Another great thing about the hotel was the bathrooms. We had been advised to bring a roll of toilet paper along, which I probably would have done even if we had traveled within Spain, because I cannot count the number of times I have gone to a public restroom here and found it out of tissue. But, depending where you are and in what places you stay, Moroccan bathrooms are very different from Western ones. By this I mean that Moroccan toilets consist of a hole, whether you are male or female. I had already had the pleasure of using a hole toilet at the port in Tangiers because I didn’t think I could wait all the way to Rabat. I hope you all know that I’m using pleasure sarcastically here because when us girls have to pee in a hole, there is always a high probability that urine will end up on our pants. So going into the bathroom in this hotel and finding not only toilet paper, but also commodes, made this probably the best place for miles, in our opinion.

We could probably have never seen another tour bus in our lives and been happy, but after lunch we got back on the bus for another few hours. New leg of the journey, new landscape. We left Mongolia to drive through the surface of the Moon. I am not exaggerating here, the landscape just got weird and craggy. We watched the sun go down from the bus before we were finally able to get off at our desert hotel. We weren’t actually going to be staying there Sunday night, but the reception area had snacks and tea and music and dancing, so no one complained too much. The hotel was just a staging point for us to drive out into the desert.

Yup, driving in the desert. There are roughly a squintillion fewer roads in the desert, so we all piled into Jeeps and just drove out wherever we wanted to. It was bumpy and fast and hilarious. Probably the best part was when our Jeep pulled back onto the road halfway through the journey before any of the other cars, and one of my fellow passengers said excitedly, “Are we winning????” Our driver got so tickled and couldn’t stop laughing, and his laugh was so infectious that the 6 of us in the back started laughing, and basically we laughed the whole rest of the way to the camels. (We totally won though. It was like MarioKart).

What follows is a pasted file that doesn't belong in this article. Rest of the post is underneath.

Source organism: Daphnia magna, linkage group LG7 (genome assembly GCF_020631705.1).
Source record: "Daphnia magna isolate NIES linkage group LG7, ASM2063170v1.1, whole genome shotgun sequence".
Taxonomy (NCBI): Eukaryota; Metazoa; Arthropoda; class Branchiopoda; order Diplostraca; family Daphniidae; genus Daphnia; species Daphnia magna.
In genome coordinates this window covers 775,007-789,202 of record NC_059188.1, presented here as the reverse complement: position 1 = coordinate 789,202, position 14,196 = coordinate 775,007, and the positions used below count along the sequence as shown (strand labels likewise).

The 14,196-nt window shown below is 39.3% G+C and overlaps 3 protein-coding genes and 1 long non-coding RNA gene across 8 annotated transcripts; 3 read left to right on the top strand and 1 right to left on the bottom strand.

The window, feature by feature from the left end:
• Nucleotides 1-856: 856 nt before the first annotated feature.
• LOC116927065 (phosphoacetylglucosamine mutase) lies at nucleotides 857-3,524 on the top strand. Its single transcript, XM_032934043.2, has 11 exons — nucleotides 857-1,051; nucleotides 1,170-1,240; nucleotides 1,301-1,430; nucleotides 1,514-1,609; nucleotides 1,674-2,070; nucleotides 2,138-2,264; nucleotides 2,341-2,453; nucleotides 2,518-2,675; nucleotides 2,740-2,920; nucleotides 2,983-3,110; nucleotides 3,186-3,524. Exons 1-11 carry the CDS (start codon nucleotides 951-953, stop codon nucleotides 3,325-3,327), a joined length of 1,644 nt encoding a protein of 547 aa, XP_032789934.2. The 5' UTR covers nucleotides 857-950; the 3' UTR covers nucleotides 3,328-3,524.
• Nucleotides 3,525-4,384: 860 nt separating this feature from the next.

And then camels. We had about a 20 minute camel ride to get to the tents where we would be spending the night. Shannon and I made our way to some camels and got on them more or less gracefully. Riding a camel is way easier than riding a horse because there is nothing you need to do. You just sit and the camel follows the camel in front of it. Riding a camel in the dark in the middle of the Sahara was all kinds of cool. I have never seen that many stars all at once in my life. Someone on a camel further back shouted, “This was totally worth spending 15 hours on the bus!!!!!” We all laughed and took pictures and the camels made funny noises and soon we were at the tents.

I learned from all my cabin trips that back in the olden days, people sat around in the dark and cold quite a lot. So I wasn’t surprised to be cold, or to eat my dinner in the candlelight. I also wasn’t put off by the bathroom facilities, although I was pleased to see they contained an actual toilet (which I took 2 pictures of in my attempts to find it in the dark. Don’t worry, I erased them). We had a bonfire and roasted marshmallows and lit sparklers, all of which was complicated by the fact that there were 89 of us. Finally the cold did me in and I somehow found my way back to the tent to crawl in and put on all my clothes and all my blankets. The goal was to wake up for the sunrise . . .